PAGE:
Culture vs Regulations

In my experience on Wall Street, working for a series of broker-dealers, I came to learn one very basic truth about financial services – you should to set up the incentive system in such a way that employees are rewarded for being on the side of their clients, and there should never be a big, glaring conflict of interest between what’s best for the firm and what’s best for the firm’s customers.

Firms forget this from time to time (Wells Fargo) or know it but ignore it completely (variable annuity sales) because the immediate rewards for doing so are so high.

Another thing, which is kind of an ancillary point, is that all the rules and regulations and disclaimers you can pack into back of a prospectus aren’t going to matter if people are determined to seek out loopholes, push the envelope or follow the letter of the law while completely violating the spirit of it. The examples of this sort of thing are legion. And this gets to the heart of the big culture questions – what kind of people are we hiring, how are we structuring their compensation and what are we permitting them to do in the name of this year’s bonus?

Ruth Porat joined Google as CFO a few years ago, leaving behind a career in finance at Morgan Stanley. She told an audience the following:

“The financial crisis would have been different if someone had asked” whether taking on massive amounts of financial leverage was a good idea for the big banks, Porat told a luncheon gathering of the Economic Club of New York.

“Culture is more important than rules and regulations” in its contribution to the long-term success of a company, said Porat, who worked at Morgan Stanley for 28 years before joining Google in 2015.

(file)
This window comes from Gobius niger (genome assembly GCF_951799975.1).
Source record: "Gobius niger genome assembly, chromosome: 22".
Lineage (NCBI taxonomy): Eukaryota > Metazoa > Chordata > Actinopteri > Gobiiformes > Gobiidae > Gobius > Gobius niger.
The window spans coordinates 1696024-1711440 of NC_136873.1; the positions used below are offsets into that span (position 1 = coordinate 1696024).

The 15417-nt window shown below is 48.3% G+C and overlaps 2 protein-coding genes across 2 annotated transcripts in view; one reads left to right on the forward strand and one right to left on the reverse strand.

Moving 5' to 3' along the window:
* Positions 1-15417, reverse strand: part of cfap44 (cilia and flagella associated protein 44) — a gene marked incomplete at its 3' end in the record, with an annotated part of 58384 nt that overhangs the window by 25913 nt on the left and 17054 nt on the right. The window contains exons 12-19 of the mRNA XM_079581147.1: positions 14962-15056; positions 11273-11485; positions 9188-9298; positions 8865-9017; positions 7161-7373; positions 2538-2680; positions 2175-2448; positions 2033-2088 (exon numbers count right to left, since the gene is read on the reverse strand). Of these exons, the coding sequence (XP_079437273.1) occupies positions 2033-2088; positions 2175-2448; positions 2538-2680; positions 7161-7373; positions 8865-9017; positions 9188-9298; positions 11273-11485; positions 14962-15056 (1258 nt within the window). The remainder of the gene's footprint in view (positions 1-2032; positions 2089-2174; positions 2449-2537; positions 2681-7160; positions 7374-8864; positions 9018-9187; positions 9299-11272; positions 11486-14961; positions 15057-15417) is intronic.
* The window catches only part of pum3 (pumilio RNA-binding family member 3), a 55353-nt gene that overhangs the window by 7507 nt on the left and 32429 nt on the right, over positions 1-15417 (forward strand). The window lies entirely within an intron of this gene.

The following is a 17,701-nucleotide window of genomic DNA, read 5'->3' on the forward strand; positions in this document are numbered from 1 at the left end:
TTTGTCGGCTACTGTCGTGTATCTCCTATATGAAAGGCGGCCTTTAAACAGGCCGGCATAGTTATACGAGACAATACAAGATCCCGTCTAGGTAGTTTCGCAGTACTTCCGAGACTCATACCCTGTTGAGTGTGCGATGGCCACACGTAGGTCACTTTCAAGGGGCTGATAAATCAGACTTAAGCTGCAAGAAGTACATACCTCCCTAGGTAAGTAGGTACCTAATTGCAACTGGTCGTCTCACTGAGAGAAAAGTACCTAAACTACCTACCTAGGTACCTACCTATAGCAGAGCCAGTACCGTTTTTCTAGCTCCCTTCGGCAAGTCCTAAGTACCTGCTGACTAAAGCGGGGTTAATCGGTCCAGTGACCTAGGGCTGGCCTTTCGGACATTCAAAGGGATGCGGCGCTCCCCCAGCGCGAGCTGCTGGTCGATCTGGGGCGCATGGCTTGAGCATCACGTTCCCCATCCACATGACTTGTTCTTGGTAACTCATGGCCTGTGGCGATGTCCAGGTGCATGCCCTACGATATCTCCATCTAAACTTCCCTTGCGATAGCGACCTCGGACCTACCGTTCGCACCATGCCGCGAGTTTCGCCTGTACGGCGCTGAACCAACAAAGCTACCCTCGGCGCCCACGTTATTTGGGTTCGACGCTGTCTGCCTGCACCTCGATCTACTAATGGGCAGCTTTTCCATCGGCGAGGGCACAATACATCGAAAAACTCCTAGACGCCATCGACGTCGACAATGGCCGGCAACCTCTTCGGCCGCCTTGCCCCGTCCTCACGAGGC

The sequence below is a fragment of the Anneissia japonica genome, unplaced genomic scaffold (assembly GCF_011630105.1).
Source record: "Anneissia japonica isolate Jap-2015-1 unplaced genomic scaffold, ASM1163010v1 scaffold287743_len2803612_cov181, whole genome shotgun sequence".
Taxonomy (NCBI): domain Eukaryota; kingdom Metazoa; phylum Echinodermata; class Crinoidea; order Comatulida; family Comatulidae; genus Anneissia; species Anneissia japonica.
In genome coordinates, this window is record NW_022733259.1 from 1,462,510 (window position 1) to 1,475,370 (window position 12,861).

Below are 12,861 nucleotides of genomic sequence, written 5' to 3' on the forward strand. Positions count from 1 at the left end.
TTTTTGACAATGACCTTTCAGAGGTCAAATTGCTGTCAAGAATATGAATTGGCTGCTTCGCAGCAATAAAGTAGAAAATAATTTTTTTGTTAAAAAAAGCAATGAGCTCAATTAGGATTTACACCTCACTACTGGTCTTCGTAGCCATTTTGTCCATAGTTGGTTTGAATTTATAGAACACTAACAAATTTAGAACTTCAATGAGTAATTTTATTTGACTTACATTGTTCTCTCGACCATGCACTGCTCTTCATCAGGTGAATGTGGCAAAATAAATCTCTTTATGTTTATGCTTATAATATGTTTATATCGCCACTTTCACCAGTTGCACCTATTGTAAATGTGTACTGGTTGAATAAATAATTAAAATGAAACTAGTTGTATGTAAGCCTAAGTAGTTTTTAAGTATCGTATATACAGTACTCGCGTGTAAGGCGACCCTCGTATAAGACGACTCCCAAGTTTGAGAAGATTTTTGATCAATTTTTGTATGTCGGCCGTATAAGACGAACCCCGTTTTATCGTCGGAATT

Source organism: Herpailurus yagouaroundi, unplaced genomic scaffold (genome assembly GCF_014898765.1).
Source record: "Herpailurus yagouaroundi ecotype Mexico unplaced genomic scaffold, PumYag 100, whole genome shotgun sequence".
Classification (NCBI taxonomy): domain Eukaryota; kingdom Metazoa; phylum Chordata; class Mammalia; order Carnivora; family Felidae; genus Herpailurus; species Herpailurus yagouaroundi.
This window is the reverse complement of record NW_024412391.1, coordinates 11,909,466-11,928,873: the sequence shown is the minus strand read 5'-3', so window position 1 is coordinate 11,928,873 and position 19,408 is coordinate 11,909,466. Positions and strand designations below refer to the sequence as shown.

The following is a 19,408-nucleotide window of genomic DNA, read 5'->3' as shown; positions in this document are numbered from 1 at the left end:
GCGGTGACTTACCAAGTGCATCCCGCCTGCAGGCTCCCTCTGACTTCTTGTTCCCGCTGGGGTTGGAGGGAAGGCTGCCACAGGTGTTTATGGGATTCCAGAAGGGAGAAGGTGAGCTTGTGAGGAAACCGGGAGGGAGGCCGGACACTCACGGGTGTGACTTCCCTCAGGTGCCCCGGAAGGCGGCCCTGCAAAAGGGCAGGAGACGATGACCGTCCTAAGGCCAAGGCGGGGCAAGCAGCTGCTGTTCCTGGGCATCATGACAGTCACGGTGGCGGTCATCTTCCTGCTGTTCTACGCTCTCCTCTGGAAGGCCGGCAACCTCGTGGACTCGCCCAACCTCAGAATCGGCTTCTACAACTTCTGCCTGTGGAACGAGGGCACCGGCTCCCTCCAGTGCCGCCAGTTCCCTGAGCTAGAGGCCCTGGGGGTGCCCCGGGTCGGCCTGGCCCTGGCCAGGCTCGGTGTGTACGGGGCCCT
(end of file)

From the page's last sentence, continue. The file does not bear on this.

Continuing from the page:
“The most important thing is culture,” she said.

This is not to say that Google is completely angelic or that The Street is inherently evil. However, there is a marked difference in the types of people who gravitate toward one or the other. There is also a difference in the tone of management – “They’re saying this, but what they really want me to sell is that…” There is also a difference in incentives (company stock is the big payday out west versus Christmas bonus back east) and a willingness to think past the next 90 days in the Valley that would maybe be helpful if adopted in the Financial District.

And no, I’m still not calling it Alphabet.

When Google or Apple flash a consent banner, telling you about a change in terms of service, you click “agree” within less than a second, reading none of it. Similarly, investors don’t read disclaimers and disclosures, they merely sign off on them as part of an account opening process and generally just trust the salesperson because they like them. So if no one is reading anything, then culture is going to matter a great deal above and beyond the prevailing regulations in a given industry.


Ruth Porat suggests financial crisis could’ve been avoided if Wall Street acted more like Google (CNBC)

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